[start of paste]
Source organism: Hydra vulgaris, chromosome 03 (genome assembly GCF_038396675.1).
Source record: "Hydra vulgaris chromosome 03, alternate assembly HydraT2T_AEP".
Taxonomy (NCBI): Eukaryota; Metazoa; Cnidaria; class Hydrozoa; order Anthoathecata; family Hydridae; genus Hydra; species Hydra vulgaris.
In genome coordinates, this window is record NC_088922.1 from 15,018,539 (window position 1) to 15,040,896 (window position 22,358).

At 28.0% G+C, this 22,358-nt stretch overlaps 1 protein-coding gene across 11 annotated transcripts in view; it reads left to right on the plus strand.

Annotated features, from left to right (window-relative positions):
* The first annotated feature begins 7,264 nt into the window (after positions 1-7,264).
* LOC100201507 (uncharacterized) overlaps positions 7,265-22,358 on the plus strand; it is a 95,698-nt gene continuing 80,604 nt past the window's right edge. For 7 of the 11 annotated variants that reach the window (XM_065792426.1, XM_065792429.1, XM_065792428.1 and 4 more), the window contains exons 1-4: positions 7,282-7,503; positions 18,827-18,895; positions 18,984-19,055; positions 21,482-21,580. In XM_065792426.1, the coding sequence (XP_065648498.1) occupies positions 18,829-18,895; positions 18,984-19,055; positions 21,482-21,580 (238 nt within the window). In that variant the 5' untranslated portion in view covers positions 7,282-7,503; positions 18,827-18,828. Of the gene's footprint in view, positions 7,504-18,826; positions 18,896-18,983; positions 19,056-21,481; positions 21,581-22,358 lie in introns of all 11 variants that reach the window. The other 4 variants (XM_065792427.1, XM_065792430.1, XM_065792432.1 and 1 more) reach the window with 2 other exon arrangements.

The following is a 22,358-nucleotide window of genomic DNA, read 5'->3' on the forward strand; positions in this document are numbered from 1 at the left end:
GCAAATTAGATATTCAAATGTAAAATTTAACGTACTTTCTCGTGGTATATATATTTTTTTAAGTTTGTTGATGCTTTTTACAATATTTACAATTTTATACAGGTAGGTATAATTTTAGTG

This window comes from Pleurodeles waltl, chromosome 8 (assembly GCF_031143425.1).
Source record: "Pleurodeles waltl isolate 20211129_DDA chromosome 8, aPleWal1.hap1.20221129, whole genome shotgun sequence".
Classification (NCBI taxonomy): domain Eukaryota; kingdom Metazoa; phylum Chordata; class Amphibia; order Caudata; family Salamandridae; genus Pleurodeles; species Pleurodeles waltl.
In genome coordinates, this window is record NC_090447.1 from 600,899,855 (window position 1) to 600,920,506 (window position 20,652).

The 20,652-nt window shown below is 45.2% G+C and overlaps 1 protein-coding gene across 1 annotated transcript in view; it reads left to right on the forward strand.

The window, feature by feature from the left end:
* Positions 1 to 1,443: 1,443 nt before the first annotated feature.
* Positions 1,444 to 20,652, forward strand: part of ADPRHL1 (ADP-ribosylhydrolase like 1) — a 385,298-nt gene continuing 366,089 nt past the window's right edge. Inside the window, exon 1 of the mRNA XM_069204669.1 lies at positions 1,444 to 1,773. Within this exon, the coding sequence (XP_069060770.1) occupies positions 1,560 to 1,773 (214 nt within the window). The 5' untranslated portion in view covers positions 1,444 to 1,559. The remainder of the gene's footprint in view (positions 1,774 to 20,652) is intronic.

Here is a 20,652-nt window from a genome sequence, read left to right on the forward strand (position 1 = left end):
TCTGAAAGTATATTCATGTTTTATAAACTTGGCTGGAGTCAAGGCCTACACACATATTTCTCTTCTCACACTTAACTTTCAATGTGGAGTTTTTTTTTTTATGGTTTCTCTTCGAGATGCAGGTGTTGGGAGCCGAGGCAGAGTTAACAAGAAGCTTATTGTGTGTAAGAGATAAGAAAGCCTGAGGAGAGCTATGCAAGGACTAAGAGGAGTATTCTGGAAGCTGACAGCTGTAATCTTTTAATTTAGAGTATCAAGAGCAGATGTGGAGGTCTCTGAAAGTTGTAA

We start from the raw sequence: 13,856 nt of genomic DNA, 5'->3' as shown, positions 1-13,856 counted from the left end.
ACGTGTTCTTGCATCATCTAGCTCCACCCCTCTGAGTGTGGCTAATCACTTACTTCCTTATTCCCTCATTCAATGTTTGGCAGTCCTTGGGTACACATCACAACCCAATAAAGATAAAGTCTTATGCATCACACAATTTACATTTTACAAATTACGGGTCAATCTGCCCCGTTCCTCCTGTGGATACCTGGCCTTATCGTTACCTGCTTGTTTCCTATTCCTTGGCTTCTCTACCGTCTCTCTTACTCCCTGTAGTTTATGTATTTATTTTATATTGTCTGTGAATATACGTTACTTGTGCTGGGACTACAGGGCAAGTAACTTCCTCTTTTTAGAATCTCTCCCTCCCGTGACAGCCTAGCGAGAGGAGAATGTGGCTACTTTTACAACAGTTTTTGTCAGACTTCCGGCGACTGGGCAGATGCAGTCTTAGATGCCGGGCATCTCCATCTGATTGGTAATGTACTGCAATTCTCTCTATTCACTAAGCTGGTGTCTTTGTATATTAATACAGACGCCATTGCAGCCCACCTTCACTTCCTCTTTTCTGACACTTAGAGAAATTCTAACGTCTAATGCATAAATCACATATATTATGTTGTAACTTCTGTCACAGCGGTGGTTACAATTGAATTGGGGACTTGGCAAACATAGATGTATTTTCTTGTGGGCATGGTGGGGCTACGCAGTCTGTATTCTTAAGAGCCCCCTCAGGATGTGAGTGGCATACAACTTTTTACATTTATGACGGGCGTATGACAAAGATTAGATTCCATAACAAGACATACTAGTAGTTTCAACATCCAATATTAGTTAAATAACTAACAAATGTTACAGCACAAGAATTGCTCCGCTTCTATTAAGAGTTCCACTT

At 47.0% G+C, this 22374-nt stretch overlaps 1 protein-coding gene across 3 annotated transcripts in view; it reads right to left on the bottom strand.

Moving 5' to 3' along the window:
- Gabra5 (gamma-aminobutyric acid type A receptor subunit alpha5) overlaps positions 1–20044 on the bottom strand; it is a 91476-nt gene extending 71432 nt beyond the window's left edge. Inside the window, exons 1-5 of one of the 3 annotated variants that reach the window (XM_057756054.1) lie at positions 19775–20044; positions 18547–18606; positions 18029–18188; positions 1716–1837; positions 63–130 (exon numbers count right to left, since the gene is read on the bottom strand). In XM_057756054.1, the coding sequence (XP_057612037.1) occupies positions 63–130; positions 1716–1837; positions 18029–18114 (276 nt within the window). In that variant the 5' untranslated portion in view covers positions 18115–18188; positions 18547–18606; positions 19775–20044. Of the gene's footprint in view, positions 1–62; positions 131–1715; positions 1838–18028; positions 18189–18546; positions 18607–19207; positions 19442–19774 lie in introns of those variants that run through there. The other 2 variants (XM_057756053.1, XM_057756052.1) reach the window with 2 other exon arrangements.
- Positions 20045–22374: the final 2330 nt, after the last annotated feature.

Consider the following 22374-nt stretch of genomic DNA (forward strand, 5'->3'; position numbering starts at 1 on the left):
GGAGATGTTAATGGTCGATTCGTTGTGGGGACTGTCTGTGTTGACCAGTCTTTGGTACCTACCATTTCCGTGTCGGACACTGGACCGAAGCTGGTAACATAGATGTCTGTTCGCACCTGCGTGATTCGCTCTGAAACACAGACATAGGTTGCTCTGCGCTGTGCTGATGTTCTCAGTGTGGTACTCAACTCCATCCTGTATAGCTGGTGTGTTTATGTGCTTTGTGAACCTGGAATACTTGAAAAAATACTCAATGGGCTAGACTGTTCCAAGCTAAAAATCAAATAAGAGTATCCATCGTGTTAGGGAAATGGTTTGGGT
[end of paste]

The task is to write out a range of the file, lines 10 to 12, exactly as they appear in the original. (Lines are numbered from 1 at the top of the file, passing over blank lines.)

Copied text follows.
GCAAATTAGATATTCAAATGTAAAATTTAACGTACTTTCTCGTGGTATATATATTTTTTTAAGTTTGTTGATGCTTTTTACAATATTTACAATTTTATACAGGTAGGTATAATTTTAGTG

This window comes from Pleurodeles waltl, chromosome 8 (assembly GCF_031143425.1).
Source record: "Pleurodeles waltl isolate 20211129_DDA chromosome 8, aPleWal1.hap1.20221129, whole genome shotgun sequence".